During my 35 years in the construction industry—mostly in commercial construction—I’ve often been asked, “How difficult is commercial construction?” and “How do I get started in that side of the business?” Usually, these questions are asked by experienced residential contractors who are looking to expand their businesses. As I answer their questions, I’ve seen a variety of reactions. Some contractors become excited, while others express no interest.
Most residential contractors are very smart. They understand what plumb, straight, and true are. Their math abilities show well when cutting a set of stairs or a roof. They have to make sure the roof loads on a three-story are carried down to the foundation walls. Having the foresight to install the needed backing in the walls before drywall is also part of the job.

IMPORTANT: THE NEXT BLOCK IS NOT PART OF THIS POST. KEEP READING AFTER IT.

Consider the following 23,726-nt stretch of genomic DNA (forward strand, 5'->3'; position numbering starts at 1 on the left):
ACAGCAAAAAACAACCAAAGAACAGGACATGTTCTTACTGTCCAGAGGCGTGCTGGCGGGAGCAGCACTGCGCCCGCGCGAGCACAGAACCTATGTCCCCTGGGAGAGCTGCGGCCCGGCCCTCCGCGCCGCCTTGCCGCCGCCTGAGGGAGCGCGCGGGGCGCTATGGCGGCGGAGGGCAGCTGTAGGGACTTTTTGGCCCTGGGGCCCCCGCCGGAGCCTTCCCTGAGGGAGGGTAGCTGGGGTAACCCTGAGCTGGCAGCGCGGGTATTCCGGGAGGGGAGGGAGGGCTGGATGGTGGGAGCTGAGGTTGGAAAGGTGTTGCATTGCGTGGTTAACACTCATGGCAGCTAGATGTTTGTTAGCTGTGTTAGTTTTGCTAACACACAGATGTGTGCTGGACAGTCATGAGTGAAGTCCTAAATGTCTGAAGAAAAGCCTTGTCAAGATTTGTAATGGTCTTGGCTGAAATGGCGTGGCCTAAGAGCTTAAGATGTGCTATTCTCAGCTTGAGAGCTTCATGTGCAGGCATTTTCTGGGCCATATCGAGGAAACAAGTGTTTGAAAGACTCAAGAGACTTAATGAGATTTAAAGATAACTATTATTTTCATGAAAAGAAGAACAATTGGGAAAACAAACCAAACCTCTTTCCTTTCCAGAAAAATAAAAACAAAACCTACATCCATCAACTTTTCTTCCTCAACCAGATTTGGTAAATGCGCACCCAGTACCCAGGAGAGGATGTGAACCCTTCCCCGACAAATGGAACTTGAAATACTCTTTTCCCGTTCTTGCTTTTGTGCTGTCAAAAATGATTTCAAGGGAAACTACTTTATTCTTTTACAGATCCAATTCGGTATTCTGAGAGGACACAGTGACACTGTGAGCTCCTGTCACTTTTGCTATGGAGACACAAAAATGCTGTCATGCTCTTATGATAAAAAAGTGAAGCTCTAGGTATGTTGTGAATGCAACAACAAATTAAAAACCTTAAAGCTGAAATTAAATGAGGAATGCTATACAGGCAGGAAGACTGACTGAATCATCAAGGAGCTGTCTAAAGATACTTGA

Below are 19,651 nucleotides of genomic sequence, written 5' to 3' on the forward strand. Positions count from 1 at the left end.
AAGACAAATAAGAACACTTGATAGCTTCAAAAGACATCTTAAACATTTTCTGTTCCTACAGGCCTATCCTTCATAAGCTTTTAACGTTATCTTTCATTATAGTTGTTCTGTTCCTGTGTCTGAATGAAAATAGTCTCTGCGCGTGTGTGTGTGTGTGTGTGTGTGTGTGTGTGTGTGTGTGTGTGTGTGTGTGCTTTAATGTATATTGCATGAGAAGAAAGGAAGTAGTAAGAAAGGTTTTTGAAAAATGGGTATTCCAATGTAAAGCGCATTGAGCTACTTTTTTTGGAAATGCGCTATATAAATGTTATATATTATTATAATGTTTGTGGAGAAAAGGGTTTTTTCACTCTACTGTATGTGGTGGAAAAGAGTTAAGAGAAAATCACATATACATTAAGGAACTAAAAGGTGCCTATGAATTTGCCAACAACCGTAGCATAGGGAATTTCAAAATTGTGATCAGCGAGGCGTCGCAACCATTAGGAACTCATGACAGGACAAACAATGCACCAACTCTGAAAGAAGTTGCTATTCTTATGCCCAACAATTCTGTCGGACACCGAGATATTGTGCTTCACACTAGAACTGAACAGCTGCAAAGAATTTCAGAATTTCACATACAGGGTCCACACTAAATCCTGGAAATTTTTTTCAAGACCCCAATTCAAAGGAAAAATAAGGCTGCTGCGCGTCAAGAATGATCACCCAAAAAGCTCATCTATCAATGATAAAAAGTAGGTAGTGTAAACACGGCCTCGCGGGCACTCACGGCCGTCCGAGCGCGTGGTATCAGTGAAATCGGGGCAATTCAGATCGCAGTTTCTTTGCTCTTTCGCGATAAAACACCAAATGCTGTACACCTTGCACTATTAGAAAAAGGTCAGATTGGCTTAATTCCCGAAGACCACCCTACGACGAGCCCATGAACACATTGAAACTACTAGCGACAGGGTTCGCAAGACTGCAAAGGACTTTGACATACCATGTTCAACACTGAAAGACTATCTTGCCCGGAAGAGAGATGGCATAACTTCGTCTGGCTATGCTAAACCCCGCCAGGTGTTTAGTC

That is why commercial construction can come naturally to residential contractors. But, like any new adventure, seeking out a mentor who can provide advice and guidance is very important.
If you are a residential contractor who is contemplating going into commercial construction, here are 10 suggestions you should consider.
Commercial construction can be very profitable for a contractor. In my experience, general contractors who started out as subcontractors tend to self-perform more of the work on projects, which gives the general contractor more control of the job, less risk, and greater profits. Maybe that’s why some residential contractors get so excited when they hear about the opportunities in commercial construction.
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